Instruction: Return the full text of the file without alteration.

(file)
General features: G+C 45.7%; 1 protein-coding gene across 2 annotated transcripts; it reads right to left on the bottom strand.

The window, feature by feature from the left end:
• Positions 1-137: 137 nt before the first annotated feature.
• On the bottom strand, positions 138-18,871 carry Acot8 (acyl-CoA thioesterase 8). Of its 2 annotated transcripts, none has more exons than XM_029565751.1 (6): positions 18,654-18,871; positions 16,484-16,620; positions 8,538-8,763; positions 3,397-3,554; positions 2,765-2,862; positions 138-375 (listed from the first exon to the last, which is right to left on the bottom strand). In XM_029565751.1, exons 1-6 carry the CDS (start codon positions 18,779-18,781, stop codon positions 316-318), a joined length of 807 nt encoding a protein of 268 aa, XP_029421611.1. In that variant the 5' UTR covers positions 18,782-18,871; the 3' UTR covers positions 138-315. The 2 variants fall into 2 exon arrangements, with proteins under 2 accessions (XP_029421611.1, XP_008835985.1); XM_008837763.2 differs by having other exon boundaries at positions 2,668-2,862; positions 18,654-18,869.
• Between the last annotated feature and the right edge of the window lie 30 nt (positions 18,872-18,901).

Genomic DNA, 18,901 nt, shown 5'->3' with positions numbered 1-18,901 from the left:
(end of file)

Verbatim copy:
General features: G+C 45.7%; 1 protein-coding gene across 2 annotated transcripts; it reads right to left on the bottom strand.

The window, feature by feature from the left end:
• Positions 1-137: 137 nt before the first annotated feature.
• On the bottom strand, positions 138-18,871 carry Acot8 (acyl-CoA thioesterase 8). Of its 2 annotated transcripts, none has more exons than XM_029565751.1 (6): positions 18,654-18,871; positions 16,484-16,620; positions 8,538-8,763; positions 3,397-3,554; positions 2,765-2,862; positions 138-375 (listed from the first exon to the last, which is right to left on the bottom strand). In XM_029565751.1, exons 1-6 carry the CDS (start codon positions 18,779-18,781, stop codon positions 316-318), a joined length of 807 nt encoding a protein of 268 aa, XP_029421611.1. In that variant the 5' UTR covers positions 18,782-18,871; the 3' UTR covers positions 138-315. The 2 variants fall into 2 exon arrangements, with proteins under 2 accessions (XP_029421611.1, XP_008835985.1); XM_008837763.2 differs by having other exon boundaries at positions 2,668-2,862; positions 18,654-18,869.
• Between the last annotated feature and the right edge of the window lie 30 nt (positions 18,872-18,901).

Genomic DNA, 18,901 nt, shown 5'->3' with positions numbered 1-18,901 from the left: